I just dropped my son off at soccer tryouts. He starts high school (yikes!) in less than two weeks.
We've been talking about and planning for this big day for some time now. He's excited and nervous. So am I. And I think he might be getting a little tired of how much I remind him of the importance of his high school report card, that it's an indicator of how he's doing, and how it can impact his future.
Our nation got a report card recently, and the grades are alarming. For the first time, the federal government has produced a detailed look at what it is like to be a gay, lesbian and bisexual high school student today.
We all know that high school isn't easy for anyone. But for LGBTQ youth, it can be nothing short of hell.
Released earlier this month, the groundbreaking report from the Centers for Disease Control and Prevention surveyed more than 15,000 American high school students unearthed some alarming data.
Among the findings: Lesbian, gay and bisexual high school students are significantly more likely to be bullied at school or online; be physically forced to have sex; or experience sexual and/or dating violence.
But that's just the start. The report includes other statistics that the CDC's Dr. Jonathan Mermin described to the New York Times as "heartbreaking."
Among lesbian, gay and bisexual teens, more than 40 percent have seriously considered suicide, and nearly 30 percent have tried to kill themselves in the past year. Sixty percent reported feeling so sad or hopeless that they had stopped participating in usual activities. These teens are five times more likely than straight kids to use illegal drugs, and many of them skip school out of concern for their personal safety.
The report states that "while physical and sexual violence and bullying are serious health dangers on their own, a combination of complex factors can place young people at high risk for suicide, depression, addiction, poor academic performance, and other severe consequences. Data demonstrate that LGB students may be at substantial risk for these serious outcomes." Outcomes driven by anti-LGBTQ bullying, harassment, and discrimination and ones that are preventable should we take the task of addressing homophobia, transphobia, and other prejudices as seriously as this crisis requires.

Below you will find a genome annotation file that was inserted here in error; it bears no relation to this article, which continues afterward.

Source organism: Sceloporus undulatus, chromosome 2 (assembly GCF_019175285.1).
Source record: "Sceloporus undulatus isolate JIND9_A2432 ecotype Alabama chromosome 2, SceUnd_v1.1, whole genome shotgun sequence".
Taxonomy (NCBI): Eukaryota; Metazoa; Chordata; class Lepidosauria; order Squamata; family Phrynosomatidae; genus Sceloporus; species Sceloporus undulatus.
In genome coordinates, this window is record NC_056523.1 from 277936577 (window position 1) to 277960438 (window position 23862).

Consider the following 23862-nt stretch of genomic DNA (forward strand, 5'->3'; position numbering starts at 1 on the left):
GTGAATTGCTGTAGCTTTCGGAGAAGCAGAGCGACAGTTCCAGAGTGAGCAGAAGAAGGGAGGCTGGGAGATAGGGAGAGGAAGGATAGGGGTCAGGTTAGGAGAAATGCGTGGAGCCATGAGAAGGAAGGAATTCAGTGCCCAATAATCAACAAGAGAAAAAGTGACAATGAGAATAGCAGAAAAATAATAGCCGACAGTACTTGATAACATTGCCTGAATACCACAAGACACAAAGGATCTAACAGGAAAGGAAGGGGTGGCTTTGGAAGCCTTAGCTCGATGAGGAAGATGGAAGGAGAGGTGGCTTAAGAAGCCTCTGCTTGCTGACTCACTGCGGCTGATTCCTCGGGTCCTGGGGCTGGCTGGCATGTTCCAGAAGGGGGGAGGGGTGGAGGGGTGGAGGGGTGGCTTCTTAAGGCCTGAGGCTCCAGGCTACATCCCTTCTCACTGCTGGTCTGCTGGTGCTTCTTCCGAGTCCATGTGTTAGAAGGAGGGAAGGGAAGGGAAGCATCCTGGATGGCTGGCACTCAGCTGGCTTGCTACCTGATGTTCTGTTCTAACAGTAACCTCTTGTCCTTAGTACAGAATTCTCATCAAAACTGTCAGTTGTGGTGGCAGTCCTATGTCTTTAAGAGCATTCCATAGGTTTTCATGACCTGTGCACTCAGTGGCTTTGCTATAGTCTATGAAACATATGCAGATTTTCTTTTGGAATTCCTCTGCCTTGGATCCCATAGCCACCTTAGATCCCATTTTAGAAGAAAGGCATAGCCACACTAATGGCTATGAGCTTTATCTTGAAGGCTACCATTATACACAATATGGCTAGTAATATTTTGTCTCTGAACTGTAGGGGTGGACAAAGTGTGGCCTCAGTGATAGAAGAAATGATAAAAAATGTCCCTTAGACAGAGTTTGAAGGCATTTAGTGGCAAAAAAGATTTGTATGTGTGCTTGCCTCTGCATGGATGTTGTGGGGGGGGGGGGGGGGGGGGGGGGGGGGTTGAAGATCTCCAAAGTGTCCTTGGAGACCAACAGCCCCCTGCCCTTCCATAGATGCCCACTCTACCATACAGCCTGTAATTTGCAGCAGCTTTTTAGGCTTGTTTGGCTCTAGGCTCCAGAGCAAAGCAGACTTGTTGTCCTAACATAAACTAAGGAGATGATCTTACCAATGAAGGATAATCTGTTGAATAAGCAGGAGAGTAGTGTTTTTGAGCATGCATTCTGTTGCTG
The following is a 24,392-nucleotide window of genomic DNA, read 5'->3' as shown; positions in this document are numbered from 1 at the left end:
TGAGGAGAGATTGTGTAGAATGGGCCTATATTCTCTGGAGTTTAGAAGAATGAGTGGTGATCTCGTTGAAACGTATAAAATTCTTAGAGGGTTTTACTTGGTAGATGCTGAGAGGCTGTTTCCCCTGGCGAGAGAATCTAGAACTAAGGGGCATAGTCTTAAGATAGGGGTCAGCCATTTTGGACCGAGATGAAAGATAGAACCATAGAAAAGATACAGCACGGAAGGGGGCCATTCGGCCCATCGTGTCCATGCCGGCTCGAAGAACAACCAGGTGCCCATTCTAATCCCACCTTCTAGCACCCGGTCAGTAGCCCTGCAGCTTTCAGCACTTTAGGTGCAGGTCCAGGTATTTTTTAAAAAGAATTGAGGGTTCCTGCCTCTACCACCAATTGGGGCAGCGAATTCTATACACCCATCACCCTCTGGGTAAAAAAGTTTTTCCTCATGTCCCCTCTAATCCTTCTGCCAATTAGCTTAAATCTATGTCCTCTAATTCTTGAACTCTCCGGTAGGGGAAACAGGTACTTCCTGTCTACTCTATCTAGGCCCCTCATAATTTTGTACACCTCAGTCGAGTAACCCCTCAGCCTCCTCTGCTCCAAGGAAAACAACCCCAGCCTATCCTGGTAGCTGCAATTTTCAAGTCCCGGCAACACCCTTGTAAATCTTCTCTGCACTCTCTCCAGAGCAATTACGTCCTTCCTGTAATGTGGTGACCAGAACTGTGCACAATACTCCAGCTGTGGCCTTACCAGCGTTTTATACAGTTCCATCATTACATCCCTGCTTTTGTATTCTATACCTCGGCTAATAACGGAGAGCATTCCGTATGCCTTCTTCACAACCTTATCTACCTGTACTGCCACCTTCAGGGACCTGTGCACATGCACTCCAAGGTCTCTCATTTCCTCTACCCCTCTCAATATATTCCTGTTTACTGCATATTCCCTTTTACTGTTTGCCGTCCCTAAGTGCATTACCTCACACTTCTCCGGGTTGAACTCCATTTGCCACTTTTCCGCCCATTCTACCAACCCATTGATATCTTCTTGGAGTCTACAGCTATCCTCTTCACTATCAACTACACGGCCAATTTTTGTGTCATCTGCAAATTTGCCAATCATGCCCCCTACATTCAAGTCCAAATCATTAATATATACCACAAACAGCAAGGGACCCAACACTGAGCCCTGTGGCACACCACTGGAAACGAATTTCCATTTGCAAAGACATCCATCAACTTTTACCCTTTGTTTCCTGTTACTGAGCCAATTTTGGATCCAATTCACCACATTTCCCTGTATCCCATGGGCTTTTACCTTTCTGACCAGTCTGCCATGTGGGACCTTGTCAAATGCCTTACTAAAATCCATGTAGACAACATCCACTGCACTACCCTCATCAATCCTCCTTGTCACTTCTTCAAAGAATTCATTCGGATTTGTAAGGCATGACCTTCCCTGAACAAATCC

The results are not a complete picture, since several states opted out of asking questions related to sexual orientation, it did not include an option for teens to identify as transgender, and it did not include current dropouts, homeschooled teens or others not currently attending high school. Yet, we are still talking about a lot of kids: about 8 percent of the respondents identified as gay, lesbian and bisexual and that translates into an estimated 1.3 million gay, lesbian and bisexual high school students across our country.
While the survey does not yet ask about trans identities among high schoolers, existing data demonstrate that their situation is even worse. A 2012 study by the Human Rights Campaign found that 40 percent of trans and gender-expansive youth reported feeling frequently or often excluded by their peers and 37 percent said they were frequently or often verbally harassed. Today, trans students are all too often subjected to state-sanctioned discrimination with the adoption of anti-trans policies and laws that forbid transgender students from accessing facilities consistent with their gender identity.